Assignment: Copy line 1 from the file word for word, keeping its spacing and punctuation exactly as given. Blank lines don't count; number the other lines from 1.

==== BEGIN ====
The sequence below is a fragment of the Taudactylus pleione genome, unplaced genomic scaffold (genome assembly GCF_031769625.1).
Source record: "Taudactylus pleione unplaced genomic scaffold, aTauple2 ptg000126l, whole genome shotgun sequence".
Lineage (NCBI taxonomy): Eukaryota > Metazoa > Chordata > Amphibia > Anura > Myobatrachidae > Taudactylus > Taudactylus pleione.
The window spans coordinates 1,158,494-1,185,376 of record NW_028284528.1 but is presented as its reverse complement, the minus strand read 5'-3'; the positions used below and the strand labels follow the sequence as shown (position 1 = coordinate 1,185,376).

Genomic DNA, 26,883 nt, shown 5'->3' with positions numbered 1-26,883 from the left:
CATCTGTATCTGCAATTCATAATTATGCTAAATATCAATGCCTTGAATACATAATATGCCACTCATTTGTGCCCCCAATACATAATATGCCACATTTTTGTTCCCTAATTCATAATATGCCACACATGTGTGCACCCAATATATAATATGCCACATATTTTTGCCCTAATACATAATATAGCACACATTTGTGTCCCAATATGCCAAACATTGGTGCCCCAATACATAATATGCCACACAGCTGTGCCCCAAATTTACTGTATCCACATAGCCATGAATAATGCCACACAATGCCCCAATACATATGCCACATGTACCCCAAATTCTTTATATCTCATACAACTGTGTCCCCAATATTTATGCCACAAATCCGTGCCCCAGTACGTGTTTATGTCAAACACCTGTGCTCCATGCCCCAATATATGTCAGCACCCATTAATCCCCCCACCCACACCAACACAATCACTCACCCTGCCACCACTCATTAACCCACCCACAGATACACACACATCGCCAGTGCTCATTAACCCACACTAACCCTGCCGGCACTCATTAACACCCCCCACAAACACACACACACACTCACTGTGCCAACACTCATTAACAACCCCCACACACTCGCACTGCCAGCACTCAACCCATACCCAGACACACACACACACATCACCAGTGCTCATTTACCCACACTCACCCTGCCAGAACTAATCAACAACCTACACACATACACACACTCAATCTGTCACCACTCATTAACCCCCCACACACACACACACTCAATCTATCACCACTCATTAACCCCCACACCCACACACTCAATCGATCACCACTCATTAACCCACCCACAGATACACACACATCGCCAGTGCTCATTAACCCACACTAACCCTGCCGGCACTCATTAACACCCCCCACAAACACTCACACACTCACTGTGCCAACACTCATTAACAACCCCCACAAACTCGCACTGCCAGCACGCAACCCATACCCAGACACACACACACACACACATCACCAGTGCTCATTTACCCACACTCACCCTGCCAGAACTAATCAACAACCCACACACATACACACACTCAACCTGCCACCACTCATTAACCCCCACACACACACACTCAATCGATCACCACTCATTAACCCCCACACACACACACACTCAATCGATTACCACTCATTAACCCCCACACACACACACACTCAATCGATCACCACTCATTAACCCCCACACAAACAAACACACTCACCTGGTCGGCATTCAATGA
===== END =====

The sequence below is a fragment of the Taudactylus pleione genome, unplaced genomic scaffold (genome assembly GCF_031769625.1).